Boucher to head South Asia Bureau
Former State Department spokesman, R Boucher, was nominated to head the South Asian Bureau.india Updated: Jan 31, 2006 12:42 IST
Richard Boucher, the former State Department spokesman whose name has been floated for a year as the replacement for Christina Rocca to head the South Asia Bureau, has finally been nominated for the post.
Though President George W. Bush sent the nomination to the Senate Jan 18, and it is a pending matter before the Senate Foreign Relations Committee, the hearings are not set as Congress is in recess till Feb 1, and it is not clear whether Boucher will take his post before the president goes to India in March.
Being a career officer, Boucher's nomination is not expected to face any hurdles in Congress.
Holding the rank of a Career Minister, Boucher presents a change from political appointees like Rocca who have earlier served in this post, lending policy continuity through changing administrations. But he has never served in any South Asian country, though he has been to Asia, mostly East Asia.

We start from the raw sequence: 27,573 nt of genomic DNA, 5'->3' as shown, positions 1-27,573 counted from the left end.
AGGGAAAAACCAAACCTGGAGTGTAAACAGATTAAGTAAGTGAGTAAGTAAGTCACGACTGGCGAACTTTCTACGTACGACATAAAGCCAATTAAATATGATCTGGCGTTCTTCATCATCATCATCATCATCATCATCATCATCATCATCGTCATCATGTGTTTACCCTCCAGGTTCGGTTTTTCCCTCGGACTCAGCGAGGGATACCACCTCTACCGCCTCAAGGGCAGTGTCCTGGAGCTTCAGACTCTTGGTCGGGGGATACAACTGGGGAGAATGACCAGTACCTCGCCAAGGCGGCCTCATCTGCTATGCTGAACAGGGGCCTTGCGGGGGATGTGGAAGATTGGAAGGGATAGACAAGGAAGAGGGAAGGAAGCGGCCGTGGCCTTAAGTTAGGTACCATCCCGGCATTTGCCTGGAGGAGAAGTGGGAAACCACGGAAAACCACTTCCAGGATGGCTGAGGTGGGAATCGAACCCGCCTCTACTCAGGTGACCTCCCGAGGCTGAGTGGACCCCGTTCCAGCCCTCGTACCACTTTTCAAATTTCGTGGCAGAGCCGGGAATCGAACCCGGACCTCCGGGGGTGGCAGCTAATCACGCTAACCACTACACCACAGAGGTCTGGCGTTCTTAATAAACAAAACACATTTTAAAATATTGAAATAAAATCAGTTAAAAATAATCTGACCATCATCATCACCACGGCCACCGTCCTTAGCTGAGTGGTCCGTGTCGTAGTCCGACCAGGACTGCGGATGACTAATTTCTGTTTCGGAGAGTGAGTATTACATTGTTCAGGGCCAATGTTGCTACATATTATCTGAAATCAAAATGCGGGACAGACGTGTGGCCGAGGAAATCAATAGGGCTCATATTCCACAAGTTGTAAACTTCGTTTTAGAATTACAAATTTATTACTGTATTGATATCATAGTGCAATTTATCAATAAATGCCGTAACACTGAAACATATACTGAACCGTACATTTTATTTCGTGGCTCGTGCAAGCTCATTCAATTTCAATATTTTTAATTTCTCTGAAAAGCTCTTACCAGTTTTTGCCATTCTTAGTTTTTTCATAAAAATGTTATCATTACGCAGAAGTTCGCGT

He most recently served as assistant secretary of state for public affairs at the Department of State and hails from New York state.
Prior to this, he served as the United States senior official for the Asia-Pacific Economic Cooperation (APEC) forum. He has earlier served as US ambassador to Cyprus and consul general in Hong Kong. Earlier in his career, he served as deputy principal officer in Shanghai, China.
While he has never had any appointment in South Asia, Boucher's long stint as State Department spokesman has familiarised him with the politics of the region.
A graduate of Tufts University, Boucher was among the most personable of spokespersons for the State, having served as assistant secretary of public affairs under six secretaries of state during his career.
With the redesign of the South Asia bureau to include Central Asian republics, Boucher will also deal with countries like Kazakhstan, Kyrgyzstan, the troubled Uzbekistan, Tajikistan and Turkmenistan, along with India, Pakistan, Sri Lanka, Bangladesh and the volatile Nepal, as well as Bhutan and the Maldives.
First Published: Jan 31, 2006 12:33 IST